Webpage aesthetics, performance and usability: Design variables and their effects
The primary objectives of this research are to identify the underlying clusters of design variables affecting the perceived usability of a webpage and to examine the effects of webpage design variables on webpage performance. Fifty-seven design variables and 10 underlying clusters that conceptualise the structure of user webpage judgement are identified through content analysis on literature and structured interviews, balanced incomplete block user survey administration and cluster analysis. Five clusters are selected to conduct three experiments that quantify the change in user aesthetic preference, perceived ease of interaction and interaction speed as a function of loading speed, image colour, image size, font size, link style, and column width. Results show that user performance alone is not a good indicator of aesthetic judgement and overall effectiveness of a webpage. The value of integrating global construct analysis processes and local controlled experimentation processes in ergonomic interface research is illustrated. Fifty-seven webpage design variables are defined, ranked and clustered according to perceived importance and overall preference. Experimental results illustrate that both technical performance and aesthetic factors are important webpage design considerations.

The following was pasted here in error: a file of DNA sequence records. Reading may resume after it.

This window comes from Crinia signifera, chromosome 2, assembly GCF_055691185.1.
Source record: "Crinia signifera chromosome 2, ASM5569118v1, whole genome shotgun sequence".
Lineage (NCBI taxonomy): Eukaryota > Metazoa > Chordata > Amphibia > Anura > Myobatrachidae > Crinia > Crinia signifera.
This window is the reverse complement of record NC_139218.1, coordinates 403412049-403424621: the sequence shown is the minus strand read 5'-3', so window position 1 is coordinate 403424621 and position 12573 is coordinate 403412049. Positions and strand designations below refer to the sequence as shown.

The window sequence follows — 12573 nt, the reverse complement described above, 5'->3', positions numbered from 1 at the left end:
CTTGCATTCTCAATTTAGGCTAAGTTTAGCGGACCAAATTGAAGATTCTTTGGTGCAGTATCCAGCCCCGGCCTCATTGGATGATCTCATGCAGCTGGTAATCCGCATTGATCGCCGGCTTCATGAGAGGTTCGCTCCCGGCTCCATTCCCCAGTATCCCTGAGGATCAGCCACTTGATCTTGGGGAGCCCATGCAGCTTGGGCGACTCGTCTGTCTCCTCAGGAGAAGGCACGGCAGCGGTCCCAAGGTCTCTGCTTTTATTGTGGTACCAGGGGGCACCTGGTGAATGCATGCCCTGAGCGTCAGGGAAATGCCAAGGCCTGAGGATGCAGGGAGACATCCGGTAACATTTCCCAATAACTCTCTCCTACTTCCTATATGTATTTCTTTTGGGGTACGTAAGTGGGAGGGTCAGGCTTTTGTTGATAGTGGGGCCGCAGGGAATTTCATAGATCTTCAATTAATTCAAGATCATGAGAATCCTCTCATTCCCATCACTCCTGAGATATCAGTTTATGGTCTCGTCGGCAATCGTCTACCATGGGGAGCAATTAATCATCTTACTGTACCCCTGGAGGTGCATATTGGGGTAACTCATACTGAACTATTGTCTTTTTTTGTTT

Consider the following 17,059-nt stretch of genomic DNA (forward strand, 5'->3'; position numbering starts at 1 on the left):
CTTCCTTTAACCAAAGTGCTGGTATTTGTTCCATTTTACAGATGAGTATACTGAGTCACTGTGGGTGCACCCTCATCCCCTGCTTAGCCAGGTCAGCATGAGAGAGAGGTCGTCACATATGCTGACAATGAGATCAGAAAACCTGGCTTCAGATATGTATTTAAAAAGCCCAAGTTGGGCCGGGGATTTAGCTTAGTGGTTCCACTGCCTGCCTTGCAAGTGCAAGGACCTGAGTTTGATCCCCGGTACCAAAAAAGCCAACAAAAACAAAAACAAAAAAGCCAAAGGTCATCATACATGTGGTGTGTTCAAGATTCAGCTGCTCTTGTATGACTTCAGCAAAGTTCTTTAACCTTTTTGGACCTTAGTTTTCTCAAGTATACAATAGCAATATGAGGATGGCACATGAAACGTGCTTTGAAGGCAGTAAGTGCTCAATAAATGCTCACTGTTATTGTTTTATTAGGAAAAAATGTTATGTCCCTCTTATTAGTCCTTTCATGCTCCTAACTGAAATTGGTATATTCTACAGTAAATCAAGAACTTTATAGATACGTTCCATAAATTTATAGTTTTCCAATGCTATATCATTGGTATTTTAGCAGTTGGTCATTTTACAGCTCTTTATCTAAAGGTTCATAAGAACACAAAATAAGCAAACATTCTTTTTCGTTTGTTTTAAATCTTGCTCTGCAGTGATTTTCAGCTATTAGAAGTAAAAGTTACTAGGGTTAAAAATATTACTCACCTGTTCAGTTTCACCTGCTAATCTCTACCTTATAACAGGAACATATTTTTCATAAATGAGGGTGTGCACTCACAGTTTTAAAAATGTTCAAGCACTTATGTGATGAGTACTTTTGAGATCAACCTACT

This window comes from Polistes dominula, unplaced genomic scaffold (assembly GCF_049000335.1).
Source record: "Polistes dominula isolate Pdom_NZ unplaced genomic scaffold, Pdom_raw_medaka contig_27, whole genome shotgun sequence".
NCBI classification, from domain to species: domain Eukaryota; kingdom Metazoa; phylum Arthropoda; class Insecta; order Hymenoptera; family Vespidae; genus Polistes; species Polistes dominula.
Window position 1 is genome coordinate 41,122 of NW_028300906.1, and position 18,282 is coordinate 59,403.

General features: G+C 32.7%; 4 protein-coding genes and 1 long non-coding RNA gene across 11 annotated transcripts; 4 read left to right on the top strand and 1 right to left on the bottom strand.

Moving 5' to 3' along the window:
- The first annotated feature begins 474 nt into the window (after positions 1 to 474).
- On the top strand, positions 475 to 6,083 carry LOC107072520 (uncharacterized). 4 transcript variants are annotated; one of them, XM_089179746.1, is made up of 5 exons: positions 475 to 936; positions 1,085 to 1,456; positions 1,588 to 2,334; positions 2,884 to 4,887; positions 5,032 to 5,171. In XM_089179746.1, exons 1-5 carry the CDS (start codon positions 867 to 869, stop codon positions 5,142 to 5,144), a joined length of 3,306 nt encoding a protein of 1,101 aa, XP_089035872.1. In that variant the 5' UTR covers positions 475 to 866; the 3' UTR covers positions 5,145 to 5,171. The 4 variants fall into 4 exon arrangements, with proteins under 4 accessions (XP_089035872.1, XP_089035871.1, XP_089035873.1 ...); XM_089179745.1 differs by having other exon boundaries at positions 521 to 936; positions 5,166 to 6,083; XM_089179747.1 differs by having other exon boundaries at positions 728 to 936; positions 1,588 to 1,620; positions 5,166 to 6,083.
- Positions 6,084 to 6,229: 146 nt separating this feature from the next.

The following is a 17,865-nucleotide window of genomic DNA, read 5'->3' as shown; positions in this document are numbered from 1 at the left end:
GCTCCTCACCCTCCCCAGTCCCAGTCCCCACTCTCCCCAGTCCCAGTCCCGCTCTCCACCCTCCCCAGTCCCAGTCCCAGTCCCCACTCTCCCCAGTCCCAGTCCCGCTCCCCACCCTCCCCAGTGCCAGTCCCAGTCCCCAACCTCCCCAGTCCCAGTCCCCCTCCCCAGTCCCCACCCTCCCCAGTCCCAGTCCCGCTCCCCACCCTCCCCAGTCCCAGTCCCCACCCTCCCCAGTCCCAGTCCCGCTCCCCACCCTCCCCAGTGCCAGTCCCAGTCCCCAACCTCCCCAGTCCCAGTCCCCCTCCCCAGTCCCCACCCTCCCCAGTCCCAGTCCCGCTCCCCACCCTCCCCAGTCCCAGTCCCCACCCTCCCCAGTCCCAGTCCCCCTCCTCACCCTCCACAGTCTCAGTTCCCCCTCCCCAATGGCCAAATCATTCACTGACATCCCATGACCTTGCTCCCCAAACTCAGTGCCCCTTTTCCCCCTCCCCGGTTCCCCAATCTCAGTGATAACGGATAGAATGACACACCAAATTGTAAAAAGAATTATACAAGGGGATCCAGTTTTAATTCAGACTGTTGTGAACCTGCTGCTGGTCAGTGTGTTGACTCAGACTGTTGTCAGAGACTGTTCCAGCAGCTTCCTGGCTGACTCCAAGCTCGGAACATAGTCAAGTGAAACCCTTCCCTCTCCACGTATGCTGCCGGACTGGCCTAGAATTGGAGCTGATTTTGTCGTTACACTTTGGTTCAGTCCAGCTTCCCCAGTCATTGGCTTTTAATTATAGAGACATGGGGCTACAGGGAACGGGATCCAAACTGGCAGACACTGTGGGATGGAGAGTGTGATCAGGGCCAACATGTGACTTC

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Document Type: Research Article
Affiliations: 1: Department of Industrial and Operations Engineering, University of Michigan, Ann Arbor, MI, USA 2: Marsh Inc., Saint Louis, MO, USA
Publication date: June 1, 2009